It can be argued that there is a science to ideation and innovation; it’s not “strictly” about creative inspiration and throwing caution to the wind. More and more, companies in a variety of industries are looking to consumers for fresh ideas (i.e. My Starbucks Idea).
Columbia Business School’s Olivier Toubia and Marshall School of Business’ Lan Luo found that for effective consumer ideation, the research process cannot be a one-size-fits-all approach. Their study, Fostering Consumer Performance in Idea Generation, offers research to help marketers and research and development teams to extract “better quality ideas from consumers and to identify their needs to inform new product and service development.”
Toubia and Luo write, “As firms… increasingly seek out consumers’ ideas in various domains, they will encounter individuals with different levels of domain-specific knowledge.” They segmented such individuals as low-knowledge and high-knowledge with regards to a particular area of interest. But with consumer segments at different ends of the knowledge spectrum come challenges in extracting insights. “The performance of low-knowledge consumers is likely to be hindered by their lack of relevant knowledge in the problem domain…,” note Toubia and Luo. “[High-knowledge] consumers often do not perform in accordance with their full potential (due to factors such as shallow processing and inattention).”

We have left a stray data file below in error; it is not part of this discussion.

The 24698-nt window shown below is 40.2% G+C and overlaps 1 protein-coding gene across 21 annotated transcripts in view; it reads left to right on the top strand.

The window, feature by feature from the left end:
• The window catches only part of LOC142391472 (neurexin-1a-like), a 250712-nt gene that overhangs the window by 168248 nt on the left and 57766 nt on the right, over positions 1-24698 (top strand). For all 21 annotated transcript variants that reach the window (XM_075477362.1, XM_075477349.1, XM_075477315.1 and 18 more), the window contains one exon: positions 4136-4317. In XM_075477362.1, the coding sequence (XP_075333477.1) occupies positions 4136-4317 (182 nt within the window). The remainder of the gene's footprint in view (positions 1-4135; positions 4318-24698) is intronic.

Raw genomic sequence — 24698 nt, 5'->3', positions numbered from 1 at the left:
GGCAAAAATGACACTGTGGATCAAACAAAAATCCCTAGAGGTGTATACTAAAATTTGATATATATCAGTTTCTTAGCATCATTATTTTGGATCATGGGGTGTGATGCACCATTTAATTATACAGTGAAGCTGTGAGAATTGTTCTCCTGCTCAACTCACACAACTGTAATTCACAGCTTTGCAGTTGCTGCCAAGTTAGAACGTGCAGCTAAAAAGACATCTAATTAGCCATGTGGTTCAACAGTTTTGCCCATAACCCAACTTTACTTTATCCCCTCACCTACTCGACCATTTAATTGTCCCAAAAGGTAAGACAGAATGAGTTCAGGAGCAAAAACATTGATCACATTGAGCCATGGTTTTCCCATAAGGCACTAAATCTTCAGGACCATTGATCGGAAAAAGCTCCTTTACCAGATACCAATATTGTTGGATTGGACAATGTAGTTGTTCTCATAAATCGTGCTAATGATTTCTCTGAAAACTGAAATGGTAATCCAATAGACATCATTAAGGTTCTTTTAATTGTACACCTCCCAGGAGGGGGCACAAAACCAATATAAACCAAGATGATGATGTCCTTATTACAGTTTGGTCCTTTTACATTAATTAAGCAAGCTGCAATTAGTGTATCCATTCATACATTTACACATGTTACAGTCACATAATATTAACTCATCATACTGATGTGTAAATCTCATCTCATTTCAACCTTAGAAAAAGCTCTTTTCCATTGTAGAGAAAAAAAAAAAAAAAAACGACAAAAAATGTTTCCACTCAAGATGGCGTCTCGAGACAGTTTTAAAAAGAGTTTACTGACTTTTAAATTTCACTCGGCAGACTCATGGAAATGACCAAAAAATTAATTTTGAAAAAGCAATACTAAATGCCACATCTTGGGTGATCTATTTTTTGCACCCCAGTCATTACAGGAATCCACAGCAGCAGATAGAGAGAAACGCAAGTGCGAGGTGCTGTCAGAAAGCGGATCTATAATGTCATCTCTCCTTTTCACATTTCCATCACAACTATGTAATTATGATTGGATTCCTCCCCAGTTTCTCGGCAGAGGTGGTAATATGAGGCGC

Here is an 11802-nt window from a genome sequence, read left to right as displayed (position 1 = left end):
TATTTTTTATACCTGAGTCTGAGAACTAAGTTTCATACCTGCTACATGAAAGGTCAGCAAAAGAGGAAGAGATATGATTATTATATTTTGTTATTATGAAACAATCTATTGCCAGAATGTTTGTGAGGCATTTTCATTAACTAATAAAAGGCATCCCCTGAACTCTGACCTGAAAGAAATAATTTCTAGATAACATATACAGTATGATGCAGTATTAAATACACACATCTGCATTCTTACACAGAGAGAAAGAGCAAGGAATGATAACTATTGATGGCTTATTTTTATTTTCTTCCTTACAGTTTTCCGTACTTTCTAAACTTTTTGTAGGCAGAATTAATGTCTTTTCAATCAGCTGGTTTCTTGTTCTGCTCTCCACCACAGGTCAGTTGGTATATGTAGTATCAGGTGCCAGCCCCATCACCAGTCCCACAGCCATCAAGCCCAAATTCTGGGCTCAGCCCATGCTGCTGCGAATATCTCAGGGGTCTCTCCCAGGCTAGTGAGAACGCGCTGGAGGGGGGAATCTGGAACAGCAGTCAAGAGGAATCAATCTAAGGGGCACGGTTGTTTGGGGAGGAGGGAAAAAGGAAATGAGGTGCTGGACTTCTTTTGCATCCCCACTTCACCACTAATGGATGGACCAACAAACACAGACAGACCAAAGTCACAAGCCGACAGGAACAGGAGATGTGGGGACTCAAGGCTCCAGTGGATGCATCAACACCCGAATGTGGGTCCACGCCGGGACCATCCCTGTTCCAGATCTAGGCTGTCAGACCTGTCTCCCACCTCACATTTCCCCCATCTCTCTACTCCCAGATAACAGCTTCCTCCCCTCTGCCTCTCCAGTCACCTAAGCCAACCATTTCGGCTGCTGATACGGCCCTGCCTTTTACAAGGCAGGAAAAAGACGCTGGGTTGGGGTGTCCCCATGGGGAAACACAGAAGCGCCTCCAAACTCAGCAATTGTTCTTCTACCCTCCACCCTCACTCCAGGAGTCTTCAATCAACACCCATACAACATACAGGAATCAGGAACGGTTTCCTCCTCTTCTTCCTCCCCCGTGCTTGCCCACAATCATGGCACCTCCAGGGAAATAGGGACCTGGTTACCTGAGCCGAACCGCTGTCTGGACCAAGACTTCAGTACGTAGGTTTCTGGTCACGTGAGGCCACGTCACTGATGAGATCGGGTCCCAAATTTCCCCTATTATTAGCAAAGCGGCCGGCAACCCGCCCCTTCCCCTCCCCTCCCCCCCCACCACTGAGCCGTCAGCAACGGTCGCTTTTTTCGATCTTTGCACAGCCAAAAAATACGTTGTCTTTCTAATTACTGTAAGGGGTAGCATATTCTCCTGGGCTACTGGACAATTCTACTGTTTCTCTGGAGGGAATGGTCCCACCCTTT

Despite the discrepancy in depth of knowledge, each segment provides valuable insights on said domain. The study examines the interplay and outlines a process for creating customized ways to mitigate such obstacles, so companies may experience enhanced consumer performance in idea generation. Further, their research explores ways to apply this customized task system to open innovation platforms conducted online, a practice many brands currently use.
Download Fostering Consumer Performance in Idea Generation to learn more about taking a strategic approach to consumer ideation.
About the researcher
Olivier Toubia is the Glaubinger Professor of Business at Columbia Business School, where he also serves as the chair of the Marketing Division. His...Read more.